Developed by Stratton & Brätt, the secondary safety device meets new state code requiring them.

The change in code comes after a number of instances where certain pool’s primary safety systems malfunctioned, causing chlorine and hydrochloric acid to mix together.

The chlorine and hydrochloric acid that are normally used to maintain pH levels and disinfect the pool were both fed into the circulation line that was not moving during daily maintenance to the system. When the power was turned back on, the system pushed the chemicals out into the pool where people were swimming, which created mustard gas.

Two of those instances occurred in Utah County, sending patrons to the hospital. Both were attributed to mechanical failure within the pool’s system.

We created a solution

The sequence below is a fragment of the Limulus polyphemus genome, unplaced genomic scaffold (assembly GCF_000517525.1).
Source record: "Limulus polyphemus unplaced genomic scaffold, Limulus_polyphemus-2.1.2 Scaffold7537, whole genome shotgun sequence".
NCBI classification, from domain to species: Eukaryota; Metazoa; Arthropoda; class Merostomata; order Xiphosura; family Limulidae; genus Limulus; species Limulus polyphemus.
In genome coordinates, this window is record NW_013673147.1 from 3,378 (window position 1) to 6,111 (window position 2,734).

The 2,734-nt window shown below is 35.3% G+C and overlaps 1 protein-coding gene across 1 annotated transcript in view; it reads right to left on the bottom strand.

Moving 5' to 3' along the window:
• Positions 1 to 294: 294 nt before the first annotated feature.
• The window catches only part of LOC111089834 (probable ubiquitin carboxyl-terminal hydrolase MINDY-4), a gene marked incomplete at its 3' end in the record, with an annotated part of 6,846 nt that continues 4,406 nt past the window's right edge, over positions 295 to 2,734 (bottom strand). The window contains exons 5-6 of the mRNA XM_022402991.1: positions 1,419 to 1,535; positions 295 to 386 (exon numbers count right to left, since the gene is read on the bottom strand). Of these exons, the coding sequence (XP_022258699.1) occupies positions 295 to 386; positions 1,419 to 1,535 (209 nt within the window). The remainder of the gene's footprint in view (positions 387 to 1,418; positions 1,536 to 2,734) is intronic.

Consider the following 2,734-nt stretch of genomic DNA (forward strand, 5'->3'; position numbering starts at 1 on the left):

No matter what type of pool system is in use, the secondary safety system can be installed to the electrical side of things.

With over 3,000 public use pools that will have to be in compliance with the state code, Stratton and Brätt hopes to be the main supplier.

Parker added the system he helped to develop is the only one that he knows of. Stratton and Brätt officials felt as if they had a duty to the public to maintain their safety as well as a duty to the aquatic industry to help keep pools open.

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The story begins at 18:00.